Afghanistan says it has received an inaugural consignment of wheat from India through a project which has opened a new trade and transit route in the region.
The shipment of almost 15,000 tonnes of wheat dispatched from India’s western port of Kandla late last month reportedly reached the Afghan province of Nimroz, which borders Iran, on Saturday.
The media quoted Manpreet Vohra, India’s ambassador to Kabul, as saying that the shipment demonstrated the viability of the new route that connected India with Afghanistan through Iran.
“The ease and the speed with which this project is already working is evident from the fact that as we are receiving the first trucks of wheat here in Zaranj, the second ship from Kandla has already docked in Chabahar,” Vohra was quoted as saying by news agencies.
He said there would be seven shipments between now and February and a total of 110,000 tonnes of wheat would come to Afghanistan through Chabahar. The official added that the shipments were part of a promised 1.1 million tonnes of wheat as India’s “gift” to Afghanistan out of which 700,000 had already been sent to the country.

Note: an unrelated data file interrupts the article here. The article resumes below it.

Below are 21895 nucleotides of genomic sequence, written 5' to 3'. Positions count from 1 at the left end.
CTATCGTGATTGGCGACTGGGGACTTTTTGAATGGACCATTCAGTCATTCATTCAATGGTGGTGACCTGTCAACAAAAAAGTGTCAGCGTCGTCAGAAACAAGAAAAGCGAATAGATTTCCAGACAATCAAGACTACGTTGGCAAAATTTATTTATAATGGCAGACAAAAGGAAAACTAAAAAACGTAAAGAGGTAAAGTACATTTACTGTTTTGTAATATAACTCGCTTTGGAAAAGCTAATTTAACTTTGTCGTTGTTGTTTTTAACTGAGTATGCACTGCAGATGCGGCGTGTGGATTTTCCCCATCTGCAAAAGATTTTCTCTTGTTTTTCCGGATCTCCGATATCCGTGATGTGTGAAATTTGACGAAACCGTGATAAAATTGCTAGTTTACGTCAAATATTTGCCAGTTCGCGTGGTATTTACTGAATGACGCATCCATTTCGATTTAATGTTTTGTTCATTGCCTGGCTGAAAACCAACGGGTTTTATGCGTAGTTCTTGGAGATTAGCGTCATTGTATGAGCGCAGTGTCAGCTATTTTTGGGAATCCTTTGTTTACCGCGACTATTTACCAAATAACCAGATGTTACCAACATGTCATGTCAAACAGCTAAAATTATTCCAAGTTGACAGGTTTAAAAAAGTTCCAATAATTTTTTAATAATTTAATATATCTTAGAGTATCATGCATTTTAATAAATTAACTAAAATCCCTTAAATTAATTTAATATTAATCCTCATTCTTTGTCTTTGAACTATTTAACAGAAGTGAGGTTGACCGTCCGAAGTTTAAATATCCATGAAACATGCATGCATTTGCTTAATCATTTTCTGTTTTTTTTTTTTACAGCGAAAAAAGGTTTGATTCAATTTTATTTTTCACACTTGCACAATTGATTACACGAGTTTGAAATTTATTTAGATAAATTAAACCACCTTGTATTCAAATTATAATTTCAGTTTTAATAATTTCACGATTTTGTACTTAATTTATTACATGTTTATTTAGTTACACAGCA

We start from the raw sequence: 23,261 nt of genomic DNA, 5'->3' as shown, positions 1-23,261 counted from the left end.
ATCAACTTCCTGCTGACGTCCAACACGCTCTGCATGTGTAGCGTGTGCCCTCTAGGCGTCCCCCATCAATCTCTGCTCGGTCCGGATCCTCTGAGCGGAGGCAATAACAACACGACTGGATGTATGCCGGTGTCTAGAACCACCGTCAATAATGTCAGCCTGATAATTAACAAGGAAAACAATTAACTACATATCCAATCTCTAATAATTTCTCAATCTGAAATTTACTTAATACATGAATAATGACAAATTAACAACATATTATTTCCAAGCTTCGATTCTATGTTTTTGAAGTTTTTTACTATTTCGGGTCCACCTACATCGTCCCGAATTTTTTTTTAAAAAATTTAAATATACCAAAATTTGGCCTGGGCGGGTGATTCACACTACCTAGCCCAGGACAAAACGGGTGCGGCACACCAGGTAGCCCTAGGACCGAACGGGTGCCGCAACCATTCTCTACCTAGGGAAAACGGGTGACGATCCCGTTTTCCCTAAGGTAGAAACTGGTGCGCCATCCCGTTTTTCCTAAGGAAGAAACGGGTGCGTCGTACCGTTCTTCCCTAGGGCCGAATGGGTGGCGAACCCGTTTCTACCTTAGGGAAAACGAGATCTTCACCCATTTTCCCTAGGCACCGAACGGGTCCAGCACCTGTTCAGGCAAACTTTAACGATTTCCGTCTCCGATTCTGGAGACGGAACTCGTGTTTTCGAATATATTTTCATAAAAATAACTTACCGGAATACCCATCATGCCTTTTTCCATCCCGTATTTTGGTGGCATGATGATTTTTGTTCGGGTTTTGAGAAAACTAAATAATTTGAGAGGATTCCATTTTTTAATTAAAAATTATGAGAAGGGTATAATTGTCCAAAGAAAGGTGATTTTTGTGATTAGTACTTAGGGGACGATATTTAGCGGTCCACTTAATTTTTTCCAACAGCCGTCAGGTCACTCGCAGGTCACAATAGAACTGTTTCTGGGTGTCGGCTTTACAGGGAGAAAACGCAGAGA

The new route would create a unique opportunity for India to send its goods to landlocked Afghanistan through a safe route. It would to the same effect enable Afghan merchants to export their commodities – mainly fruits and vegetables as well as nuts and minerals – to global markets through Chabahar.
India signed a deal with Iran in 2003 to develop the same port through an investment that could amount to $500 million.
Located on the confluence of the Indian Ocean and the Sea of Oman in southeastern Iran, Chabahar is India’s first foreign port project. Once completed, the project would enable India to send its goods Afghanistan, Central Asia and beyond.